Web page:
Crossposted at Huffington Post.
Hundreds of violations of laws, executive orders, and other regulations. A two-and-a-half year delay between when a violation was committed and when it was reported. Failure of private entities, such as phone companies and internet service providers, to insist on valid legal justification before turning over customer records. Incorporation of improperly acquired information into government databases.
These are just some of the findings of an Electronic Frontier Foundation study of nearly 2,500 pages of FBI documents from 2001 to 2008. The documents report violations of the rules governing FBI investigations to the Intelligence Oversight Board — a commission charged with overseeing the Intelligence Community's compliance with the Constitution and other applicable laws.
If the report's findings sound familiar, that's because it is just the latest in a series of reports documenting the many ways in which the FBI, particularly when engaged in conducting intelligence investigations, works outside the bounds of its authority. Taken together, these reports send an unmistakable message: the existing safeguards to ensure that the FBI complies with all of the applicable laws, rules, and regulations simply are not up to the task.
Not only is the story familiar, it is also entirely predictable. For years the Bureau has struggled to abide by its own rules. The response? Change the rules. Since 1976, when the Justice Department first adopted guidelines to regulate the FBI's investigative powers, those guidelines have become more and more lax in four distinct ways. The FBI's domestic-intelligence-collection and analysis role has expanded, the standards required to engage in investigative activity have been relaxed, limits on the intrusiveness of investigative techniques have been curtailed, and oversight and supervisory approval requirements have been rolled back.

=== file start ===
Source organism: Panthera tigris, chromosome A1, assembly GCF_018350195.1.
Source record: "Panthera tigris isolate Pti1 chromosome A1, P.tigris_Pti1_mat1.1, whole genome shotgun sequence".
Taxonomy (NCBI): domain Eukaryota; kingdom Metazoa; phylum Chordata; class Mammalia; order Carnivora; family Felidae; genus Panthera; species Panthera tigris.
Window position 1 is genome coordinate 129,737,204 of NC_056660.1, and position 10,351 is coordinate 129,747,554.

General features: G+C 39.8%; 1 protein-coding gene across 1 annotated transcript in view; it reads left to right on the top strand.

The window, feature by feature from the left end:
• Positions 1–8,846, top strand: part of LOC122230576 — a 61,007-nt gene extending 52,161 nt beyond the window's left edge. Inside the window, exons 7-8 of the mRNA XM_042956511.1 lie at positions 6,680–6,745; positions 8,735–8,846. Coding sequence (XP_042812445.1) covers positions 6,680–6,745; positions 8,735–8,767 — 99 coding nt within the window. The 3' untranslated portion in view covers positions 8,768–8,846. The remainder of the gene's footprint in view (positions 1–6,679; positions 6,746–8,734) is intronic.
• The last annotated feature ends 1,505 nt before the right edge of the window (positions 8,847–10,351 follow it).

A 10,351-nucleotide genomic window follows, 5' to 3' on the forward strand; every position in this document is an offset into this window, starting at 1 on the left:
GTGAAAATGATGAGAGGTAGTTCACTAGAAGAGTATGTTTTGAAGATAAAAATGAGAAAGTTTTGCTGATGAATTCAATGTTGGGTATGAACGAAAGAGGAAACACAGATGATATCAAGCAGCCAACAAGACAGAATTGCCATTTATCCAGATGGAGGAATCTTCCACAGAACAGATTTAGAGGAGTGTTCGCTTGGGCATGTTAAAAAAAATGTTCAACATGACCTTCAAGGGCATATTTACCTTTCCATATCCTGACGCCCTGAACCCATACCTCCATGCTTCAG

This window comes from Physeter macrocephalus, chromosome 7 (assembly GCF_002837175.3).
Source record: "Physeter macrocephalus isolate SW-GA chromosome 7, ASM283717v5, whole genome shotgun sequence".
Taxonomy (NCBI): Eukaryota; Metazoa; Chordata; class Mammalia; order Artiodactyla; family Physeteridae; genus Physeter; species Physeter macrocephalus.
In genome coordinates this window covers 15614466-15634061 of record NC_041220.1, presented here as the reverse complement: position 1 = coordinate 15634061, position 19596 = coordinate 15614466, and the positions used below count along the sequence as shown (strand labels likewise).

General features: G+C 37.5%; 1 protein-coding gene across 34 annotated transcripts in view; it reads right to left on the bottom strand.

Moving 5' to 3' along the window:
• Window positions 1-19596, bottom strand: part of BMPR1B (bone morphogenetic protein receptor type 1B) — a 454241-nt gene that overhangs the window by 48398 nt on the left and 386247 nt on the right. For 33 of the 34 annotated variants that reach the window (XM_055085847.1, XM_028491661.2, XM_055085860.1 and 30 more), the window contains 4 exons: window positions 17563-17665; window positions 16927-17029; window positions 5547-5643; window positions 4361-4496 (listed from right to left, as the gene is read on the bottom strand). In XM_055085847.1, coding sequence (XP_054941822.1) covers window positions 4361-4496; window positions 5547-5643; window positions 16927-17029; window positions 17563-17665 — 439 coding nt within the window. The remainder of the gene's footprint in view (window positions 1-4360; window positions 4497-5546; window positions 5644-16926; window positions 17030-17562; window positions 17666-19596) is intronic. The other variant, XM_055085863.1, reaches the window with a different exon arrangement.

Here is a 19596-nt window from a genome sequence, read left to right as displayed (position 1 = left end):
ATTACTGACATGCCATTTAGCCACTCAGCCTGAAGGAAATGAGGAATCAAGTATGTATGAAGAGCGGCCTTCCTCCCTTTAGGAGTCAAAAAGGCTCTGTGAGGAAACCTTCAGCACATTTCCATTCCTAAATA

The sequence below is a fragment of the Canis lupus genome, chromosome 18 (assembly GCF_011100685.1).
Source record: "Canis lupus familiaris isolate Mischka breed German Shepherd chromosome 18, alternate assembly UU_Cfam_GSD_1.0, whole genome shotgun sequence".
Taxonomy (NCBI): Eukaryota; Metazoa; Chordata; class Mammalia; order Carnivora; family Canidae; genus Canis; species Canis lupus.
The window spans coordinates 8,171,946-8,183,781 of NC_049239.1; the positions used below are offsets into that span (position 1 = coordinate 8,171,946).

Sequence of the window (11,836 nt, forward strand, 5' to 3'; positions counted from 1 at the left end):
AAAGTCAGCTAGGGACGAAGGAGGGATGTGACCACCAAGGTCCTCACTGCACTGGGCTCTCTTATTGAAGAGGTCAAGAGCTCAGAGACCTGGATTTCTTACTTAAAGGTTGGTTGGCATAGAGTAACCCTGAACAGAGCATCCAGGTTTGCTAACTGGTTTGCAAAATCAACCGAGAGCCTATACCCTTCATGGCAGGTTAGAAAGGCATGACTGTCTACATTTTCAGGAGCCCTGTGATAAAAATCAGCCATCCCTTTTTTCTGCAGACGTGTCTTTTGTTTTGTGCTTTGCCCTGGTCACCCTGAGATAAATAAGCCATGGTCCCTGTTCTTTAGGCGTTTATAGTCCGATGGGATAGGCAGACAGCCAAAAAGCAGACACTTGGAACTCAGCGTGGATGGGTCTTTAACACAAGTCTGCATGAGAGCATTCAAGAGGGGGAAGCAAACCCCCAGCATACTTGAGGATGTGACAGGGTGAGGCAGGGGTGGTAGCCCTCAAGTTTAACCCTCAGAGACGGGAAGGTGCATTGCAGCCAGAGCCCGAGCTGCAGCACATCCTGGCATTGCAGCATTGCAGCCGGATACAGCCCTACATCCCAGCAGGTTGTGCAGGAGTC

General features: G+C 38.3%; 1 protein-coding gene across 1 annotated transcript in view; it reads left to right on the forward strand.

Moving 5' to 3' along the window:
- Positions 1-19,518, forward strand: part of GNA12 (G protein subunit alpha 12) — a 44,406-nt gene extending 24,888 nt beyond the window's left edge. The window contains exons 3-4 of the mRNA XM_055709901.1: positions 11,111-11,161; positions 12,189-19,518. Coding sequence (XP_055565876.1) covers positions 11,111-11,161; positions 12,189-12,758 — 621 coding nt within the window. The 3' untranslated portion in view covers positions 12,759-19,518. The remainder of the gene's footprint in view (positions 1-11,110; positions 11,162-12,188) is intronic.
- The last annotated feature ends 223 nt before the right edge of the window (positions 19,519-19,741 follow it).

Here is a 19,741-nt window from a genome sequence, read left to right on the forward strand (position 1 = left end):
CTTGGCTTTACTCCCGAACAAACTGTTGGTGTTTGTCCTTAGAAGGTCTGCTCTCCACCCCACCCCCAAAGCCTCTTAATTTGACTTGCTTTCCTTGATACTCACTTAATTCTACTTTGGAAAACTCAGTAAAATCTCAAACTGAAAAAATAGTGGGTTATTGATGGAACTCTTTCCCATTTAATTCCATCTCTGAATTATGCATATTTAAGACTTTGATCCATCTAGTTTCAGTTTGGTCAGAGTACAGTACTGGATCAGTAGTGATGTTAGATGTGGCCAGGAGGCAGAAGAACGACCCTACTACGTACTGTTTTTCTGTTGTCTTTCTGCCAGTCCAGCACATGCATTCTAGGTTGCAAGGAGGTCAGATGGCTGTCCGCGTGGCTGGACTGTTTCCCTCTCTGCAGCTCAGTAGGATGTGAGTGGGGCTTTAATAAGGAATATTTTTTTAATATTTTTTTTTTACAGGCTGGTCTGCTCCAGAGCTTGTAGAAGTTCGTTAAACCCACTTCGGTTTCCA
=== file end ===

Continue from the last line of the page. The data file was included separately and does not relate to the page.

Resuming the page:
The result is a domestic intelligence agency collecting information about U.S. citizens with only minimal restrictions on its behavior and with insufficient oversight. In such a situation, it is no wonder that FBI agents — acting with the best of intentions — often stray beyond the limits of their powers.
This must change. It is time for the Bureau to recognize its own tendency for excessive zeal in intelligence collecting and to undertake a serious effort to reform its practices. It is time for the Justice Department to hold the Bureau to a higher standard. It is time for Congress to take a more active role in policing the boundaries of FBI power, and in ensuring that violations of existing rules have consequences.
And determining whether the rules are being followed should be only part of the inquiry. The rules themselves must be examined to ascertain whether they make the FBI more effective or whether their costs outweigh their benefits. The FBI, the Justice Department, and Congress should be asking: How frequently are particular authorities used? How frequently has their use led to meaningful intelligence? Are there any authorities that would be more effective if they were used more (or less) frequently?
To be sure, intelligence collection is an important part of the FBI's mission, and it is particularly crucial to terrorism prevention efforts. But strengthened oversight would actually aid in effective counterterrorism efforts, in at least two ways. First, it would indicate which methods work and which ones don't, allowing the FBI to make better decisions about when and how to use its authorities. Second, subjecting itself to increased oversight — and the accountability that comes with it — will help the FBI shed the stigma of abuse. This will allow it to repair its strained relationships with the communities it polices, creating a more cooperative (and more fruitful) investigative environment.
We need to take our counterterrorism efforts seriously. This means not only training, equipping, and deploying law enforcement officers. It also means employing meaningful evaluation mechanisms to prevent abuses and to determine which of the FBI's existing authorities are effective, which ones are unnecessary, and which ones lead to an unacceptable number of civil liberties violations.